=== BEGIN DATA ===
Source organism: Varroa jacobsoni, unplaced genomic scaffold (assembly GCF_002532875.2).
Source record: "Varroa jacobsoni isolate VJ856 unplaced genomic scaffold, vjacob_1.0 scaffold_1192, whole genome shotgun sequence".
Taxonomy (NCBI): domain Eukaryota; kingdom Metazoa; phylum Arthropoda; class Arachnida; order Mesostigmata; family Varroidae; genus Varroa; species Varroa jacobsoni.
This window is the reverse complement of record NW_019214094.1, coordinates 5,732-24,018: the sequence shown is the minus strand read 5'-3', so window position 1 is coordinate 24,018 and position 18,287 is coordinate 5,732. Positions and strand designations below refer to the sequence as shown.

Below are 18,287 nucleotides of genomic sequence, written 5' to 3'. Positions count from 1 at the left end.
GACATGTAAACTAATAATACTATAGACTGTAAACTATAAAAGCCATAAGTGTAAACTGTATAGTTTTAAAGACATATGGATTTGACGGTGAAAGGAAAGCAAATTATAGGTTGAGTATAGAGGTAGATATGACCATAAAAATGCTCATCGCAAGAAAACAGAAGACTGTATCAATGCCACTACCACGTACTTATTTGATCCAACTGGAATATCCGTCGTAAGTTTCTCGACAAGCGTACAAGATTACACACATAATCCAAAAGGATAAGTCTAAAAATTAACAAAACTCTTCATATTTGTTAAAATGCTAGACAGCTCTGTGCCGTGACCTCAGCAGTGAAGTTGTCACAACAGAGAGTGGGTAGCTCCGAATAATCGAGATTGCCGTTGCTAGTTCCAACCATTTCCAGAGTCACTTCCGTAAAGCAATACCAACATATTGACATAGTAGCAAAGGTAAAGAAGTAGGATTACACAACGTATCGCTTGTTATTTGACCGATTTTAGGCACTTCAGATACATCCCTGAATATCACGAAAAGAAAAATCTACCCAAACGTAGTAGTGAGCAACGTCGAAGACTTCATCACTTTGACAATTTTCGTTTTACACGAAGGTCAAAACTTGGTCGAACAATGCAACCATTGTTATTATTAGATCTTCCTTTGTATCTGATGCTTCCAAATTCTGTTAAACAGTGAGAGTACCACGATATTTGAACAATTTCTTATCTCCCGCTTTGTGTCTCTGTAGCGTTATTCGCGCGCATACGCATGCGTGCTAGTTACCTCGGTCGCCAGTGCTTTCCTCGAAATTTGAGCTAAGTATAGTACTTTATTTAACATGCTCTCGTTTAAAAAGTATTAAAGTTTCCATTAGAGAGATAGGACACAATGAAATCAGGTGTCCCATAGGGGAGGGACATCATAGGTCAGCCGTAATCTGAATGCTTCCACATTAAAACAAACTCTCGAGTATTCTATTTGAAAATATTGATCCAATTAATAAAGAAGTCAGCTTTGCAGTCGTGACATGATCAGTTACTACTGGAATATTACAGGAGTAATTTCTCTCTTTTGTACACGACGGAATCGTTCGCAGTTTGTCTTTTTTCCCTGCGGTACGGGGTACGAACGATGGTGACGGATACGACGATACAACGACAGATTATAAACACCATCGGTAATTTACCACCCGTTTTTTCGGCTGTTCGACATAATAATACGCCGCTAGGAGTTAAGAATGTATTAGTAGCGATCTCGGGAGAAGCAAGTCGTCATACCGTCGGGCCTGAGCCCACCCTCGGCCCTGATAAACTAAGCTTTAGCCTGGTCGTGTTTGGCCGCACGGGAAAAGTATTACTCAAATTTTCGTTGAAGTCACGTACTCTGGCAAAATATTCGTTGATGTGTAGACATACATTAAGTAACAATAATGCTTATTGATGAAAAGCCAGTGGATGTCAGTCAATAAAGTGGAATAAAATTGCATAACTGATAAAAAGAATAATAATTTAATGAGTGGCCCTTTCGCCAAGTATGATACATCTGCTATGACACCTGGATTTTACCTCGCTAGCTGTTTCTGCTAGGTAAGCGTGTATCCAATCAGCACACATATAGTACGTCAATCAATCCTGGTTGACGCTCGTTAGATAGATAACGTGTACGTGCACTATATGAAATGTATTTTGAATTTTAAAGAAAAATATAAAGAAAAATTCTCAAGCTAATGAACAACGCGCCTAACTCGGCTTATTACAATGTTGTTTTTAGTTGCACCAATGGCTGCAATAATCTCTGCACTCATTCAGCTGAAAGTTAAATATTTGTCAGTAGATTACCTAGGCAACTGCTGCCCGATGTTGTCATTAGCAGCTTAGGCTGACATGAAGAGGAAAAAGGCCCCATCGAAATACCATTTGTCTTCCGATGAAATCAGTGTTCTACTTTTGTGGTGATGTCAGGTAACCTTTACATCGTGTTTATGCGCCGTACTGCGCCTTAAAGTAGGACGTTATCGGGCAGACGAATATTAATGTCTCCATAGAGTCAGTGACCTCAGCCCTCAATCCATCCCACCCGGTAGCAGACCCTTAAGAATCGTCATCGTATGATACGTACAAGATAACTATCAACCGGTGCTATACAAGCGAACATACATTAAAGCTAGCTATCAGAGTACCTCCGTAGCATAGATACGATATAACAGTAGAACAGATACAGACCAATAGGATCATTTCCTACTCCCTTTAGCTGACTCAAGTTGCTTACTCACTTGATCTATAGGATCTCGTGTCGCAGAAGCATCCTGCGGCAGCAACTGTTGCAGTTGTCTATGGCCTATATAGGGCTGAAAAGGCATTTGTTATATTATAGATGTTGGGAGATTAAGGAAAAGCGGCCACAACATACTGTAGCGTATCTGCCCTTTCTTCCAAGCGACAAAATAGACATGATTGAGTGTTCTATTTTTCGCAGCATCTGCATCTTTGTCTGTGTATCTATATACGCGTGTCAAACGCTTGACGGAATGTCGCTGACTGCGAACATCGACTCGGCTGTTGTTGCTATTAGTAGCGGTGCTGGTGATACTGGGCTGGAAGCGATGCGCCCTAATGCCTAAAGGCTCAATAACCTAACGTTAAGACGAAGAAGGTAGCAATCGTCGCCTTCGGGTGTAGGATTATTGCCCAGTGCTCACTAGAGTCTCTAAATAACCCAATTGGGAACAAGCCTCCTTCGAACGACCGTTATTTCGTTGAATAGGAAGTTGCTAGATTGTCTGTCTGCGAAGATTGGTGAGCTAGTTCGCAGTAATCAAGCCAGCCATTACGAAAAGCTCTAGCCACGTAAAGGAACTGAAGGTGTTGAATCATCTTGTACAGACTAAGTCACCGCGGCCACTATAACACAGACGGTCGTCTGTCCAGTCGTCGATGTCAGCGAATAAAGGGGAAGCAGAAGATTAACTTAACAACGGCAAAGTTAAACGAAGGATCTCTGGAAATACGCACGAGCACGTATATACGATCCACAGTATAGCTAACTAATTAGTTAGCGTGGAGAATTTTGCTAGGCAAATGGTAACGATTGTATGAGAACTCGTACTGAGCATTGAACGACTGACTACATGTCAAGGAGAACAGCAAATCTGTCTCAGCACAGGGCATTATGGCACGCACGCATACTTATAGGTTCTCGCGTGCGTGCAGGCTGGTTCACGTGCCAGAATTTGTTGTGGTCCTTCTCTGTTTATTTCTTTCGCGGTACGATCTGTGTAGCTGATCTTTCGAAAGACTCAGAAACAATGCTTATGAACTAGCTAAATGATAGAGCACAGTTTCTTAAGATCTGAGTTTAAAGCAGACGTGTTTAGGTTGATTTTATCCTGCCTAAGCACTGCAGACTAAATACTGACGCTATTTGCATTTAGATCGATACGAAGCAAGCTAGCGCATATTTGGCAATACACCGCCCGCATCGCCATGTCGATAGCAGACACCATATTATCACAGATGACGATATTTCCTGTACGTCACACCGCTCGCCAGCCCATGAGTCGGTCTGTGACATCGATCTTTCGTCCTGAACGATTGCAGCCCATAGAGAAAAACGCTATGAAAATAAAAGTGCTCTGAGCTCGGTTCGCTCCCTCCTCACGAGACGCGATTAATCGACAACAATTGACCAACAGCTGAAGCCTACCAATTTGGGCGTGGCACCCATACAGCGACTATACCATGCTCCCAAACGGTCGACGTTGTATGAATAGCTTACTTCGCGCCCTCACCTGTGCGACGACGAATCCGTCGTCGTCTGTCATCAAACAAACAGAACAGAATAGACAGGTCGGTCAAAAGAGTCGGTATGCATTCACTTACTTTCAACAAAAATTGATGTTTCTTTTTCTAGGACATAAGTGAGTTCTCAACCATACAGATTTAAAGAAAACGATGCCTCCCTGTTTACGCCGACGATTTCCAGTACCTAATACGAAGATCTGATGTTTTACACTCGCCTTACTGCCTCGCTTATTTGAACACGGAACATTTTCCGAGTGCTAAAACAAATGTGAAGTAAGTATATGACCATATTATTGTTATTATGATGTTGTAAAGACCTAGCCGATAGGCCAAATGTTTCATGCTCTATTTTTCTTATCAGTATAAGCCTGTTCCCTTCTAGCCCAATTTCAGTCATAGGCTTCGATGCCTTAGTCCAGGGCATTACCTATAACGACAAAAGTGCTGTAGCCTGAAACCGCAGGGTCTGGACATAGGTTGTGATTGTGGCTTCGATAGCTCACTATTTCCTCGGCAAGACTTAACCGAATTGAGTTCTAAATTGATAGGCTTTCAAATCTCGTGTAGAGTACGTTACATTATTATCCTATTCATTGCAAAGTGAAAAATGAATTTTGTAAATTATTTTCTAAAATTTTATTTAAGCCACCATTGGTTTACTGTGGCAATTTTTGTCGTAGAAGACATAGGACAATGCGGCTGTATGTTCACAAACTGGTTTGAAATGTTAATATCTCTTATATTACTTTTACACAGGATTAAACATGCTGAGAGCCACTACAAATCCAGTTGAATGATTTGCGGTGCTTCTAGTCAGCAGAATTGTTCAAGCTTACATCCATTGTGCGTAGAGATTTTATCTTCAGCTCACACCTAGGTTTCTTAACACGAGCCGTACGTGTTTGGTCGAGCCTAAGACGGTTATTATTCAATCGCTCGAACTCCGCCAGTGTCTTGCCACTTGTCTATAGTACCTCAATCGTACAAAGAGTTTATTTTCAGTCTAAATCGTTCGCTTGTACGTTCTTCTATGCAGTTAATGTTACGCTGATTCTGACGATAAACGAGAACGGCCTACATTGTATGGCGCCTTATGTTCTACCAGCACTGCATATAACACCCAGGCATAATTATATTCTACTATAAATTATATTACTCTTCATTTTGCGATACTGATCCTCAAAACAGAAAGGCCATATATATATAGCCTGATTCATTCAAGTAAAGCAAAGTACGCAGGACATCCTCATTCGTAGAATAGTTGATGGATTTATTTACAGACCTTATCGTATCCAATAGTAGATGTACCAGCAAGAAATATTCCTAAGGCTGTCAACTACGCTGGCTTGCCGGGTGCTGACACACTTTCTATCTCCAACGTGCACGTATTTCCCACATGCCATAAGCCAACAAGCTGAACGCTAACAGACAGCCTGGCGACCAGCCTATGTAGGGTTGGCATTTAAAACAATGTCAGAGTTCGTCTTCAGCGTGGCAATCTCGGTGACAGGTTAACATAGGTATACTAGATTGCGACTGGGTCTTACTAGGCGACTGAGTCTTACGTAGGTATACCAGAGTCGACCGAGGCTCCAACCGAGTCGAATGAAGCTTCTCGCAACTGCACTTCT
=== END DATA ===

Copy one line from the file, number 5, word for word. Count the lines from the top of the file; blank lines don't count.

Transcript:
Below are 18,287 nucleotides of genomic sequence, written 5' to 3'. Positions count from 1 at the left end.